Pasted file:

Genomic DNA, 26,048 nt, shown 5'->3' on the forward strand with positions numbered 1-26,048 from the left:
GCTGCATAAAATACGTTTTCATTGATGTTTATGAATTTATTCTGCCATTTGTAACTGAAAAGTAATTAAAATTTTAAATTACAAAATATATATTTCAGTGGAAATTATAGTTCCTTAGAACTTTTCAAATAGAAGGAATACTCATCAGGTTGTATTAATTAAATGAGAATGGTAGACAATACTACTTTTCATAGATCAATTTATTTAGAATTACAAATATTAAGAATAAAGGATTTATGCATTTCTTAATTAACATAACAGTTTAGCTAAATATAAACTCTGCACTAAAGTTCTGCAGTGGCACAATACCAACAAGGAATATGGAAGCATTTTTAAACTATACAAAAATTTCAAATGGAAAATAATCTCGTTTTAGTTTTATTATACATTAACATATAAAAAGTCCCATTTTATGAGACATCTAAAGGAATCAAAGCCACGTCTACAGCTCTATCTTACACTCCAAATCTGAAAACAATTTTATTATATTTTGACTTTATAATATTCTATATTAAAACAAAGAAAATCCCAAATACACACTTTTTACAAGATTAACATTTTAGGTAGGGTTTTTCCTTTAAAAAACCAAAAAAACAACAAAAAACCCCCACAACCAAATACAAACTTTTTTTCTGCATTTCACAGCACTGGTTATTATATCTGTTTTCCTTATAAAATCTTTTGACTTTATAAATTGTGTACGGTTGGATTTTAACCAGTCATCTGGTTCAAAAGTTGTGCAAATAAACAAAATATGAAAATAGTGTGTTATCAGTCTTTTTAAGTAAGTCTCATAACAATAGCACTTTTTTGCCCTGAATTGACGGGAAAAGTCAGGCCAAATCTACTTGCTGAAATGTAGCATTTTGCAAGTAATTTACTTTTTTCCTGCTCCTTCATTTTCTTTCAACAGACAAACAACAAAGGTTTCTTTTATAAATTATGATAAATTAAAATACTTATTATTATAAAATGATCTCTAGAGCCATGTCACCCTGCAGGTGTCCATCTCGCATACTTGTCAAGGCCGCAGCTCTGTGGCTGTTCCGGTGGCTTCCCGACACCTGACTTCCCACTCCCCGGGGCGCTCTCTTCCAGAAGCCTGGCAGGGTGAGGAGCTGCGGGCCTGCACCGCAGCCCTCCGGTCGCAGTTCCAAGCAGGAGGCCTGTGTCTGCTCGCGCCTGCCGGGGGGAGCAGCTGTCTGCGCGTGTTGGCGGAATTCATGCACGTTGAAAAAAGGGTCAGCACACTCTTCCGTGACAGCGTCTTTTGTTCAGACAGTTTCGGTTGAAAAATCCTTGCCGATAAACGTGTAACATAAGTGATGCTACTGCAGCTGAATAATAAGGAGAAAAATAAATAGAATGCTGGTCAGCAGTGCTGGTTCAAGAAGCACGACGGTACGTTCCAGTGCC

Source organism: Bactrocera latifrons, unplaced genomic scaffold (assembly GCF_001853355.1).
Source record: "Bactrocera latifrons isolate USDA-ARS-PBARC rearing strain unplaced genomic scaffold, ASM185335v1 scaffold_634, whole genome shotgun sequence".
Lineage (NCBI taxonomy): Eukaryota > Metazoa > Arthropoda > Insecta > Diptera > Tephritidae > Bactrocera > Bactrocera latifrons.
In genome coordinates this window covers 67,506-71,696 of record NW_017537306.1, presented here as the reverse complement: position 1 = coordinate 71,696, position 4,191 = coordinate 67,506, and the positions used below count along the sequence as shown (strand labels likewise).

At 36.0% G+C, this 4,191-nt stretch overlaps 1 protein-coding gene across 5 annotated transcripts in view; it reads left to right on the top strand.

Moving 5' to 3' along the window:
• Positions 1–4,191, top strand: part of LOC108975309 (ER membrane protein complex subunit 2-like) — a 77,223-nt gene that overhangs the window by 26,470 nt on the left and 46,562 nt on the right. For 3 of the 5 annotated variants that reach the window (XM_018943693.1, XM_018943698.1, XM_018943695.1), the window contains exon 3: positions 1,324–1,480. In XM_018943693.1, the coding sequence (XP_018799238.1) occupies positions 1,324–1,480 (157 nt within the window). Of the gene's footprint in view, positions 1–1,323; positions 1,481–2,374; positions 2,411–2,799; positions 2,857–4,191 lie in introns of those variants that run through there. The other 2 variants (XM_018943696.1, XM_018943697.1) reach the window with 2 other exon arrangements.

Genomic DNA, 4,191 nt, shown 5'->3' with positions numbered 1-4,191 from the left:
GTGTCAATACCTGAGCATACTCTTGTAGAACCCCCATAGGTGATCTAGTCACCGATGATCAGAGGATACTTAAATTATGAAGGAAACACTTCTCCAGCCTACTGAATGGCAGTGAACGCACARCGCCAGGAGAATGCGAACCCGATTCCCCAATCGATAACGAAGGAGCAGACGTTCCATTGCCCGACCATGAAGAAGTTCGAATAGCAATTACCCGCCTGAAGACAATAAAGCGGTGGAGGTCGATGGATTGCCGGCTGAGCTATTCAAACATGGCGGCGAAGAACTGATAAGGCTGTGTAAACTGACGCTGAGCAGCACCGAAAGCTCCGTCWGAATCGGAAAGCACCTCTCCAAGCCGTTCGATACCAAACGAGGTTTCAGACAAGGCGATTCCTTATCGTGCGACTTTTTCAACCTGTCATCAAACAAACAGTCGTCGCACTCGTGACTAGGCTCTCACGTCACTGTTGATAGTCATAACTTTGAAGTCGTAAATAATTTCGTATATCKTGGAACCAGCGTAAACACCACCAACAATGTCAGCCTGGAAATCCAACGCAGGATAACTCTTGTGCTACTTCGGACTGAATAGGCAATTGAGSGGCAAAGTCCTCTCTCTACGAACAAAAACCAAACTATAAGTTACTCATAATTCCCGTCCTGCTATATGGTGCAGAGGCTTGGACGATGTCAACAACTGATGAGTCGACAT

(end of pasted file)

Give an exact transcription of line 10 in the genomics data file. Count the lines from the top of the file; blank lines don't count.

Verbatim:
Genomic DNA, 4,191 nt, shown 5'->3' with positions numbered 1-4,191 from the left: